That jarring sound you hear from Washington is the Republican Party splintering along its political fault lines: Reaganite supply-siders versus Hooverite budget-balancers; Lindbergh isolationists versus Vandenberg internationalists.
The issues of the moment are the bipartisan budget compromise and the U.S. military intervention in the Persian Gulf, both of which have forced President Bush to prescribe bitter medicine that may bring an end to his happy ride high in the popular approval charts.
So far, in foreign affairs, criticism of the decision to put American forces at risk in facing down Iraq has been mainly limited to academic circles steeped in Fortress America philosophy. But when it comes to taxes and spending and the state of the economy, legislators facing re-election speak up to protect No. 1. Politics may stop at the water's edge, but it runs full tilt until it gets there.
Right now Washington is all a-twitter because the Republican House whip, Newt Gingrich, is fighting his own president's plans to raise taxes and cut spending as a recession threatens. Yet a certain logic (in addition to crass ambition) underlies Mr. Gingrich's revolt. For what Mr. Bush is proposing is heresy to supply-siders like Mr. Gingrich, who couldn't care less about deficits so long as economic growth is force-fed through a borrow and borrow, spend and spend approach.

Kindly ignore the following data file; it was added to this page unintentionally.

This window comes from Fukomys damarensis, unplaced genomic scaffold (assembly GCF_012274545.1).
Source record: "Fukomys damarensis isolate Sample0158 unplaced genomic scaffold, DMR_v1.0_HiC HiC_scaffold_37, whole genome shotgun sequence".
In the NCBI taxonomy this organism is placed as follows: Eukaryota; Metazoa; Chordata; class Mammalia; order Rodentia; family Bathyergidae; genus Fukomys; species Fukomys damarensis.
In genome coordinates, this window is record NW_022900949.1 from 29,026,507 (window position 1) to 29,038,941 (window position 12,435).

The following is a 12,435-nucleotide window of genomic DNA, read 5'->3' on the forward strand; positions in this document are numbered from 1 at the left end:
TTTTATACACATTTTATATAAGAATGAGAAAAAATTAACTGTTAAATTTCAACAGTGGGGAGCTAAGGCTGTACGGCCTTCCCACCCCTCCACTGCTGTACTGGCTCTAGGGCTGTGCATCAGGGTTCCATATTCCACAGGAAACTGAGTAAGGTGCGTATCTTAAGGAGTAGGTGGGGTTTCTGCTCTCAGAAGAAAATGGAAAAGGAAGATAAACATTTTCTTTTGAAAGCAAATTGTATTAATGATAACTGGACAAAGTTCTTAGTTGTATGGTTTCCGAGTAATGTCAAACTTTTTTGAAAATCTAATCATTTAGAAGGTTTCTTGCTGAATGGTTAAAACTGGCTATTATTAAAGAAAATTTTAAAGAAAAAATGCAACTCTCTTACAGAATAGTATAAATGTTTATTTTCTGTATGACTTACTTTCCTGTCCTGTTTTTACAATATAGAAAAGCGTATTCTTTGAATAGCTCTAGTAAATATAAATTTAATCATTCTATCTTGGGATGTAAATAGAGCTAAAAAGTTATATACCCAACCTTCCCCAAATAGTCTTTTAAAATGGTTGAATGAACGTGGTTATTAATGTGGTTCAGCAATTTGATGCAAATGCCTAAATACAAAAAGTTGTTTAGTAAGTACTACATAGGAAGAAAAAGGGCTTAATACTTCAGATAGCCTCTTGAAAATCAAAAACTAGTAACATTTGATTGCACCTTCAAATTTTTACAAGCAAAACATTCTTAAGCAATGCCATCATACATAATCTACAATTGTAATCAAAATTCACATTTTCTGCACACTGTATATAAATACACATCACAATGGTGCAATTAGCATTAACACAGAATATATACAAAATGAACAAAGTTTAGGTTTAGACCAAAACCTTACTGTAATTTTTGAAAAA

For the past ten years, such policies have been known as Reaganomics, a formula Mr. Bush once labeled as "voodoo economics" until he joined the Reagan ticket. Then he kept his mouth shut for eight years as vice president and when his 1988 campaign strategy dictated a "no new taxes" stance to mollify the GOP's radical right.
Now Mr. Bush has returned to the conventional turf that is his true home base, just as Gingrich-style supply-siders always suspected he would. The result is the kind of intra-party upheaval on budget policy that could easily spread to foreign policy if things sour in the Persian Gulf.
The White House is distinctly unhappy about the Gingrich rebellion. However, if House Republicans deliver a majority for the president's package, this would ensure its passage in the full Congress. GOP moderates would no longer have to cater to subversives within. They could let the so-called "populist conservatives" find common cause with liberal Democrats who are currently defying their leadership. The middle-road bipartisan coalition formed on the budget agreement could become an on-going device for getting things done.
We welcome the emergence of the real George Bush -- the president unafraid to make tough decisions, nominate a David Souter to the Supreme Court, talk bluntly to the American people and follow his basic policy instincts.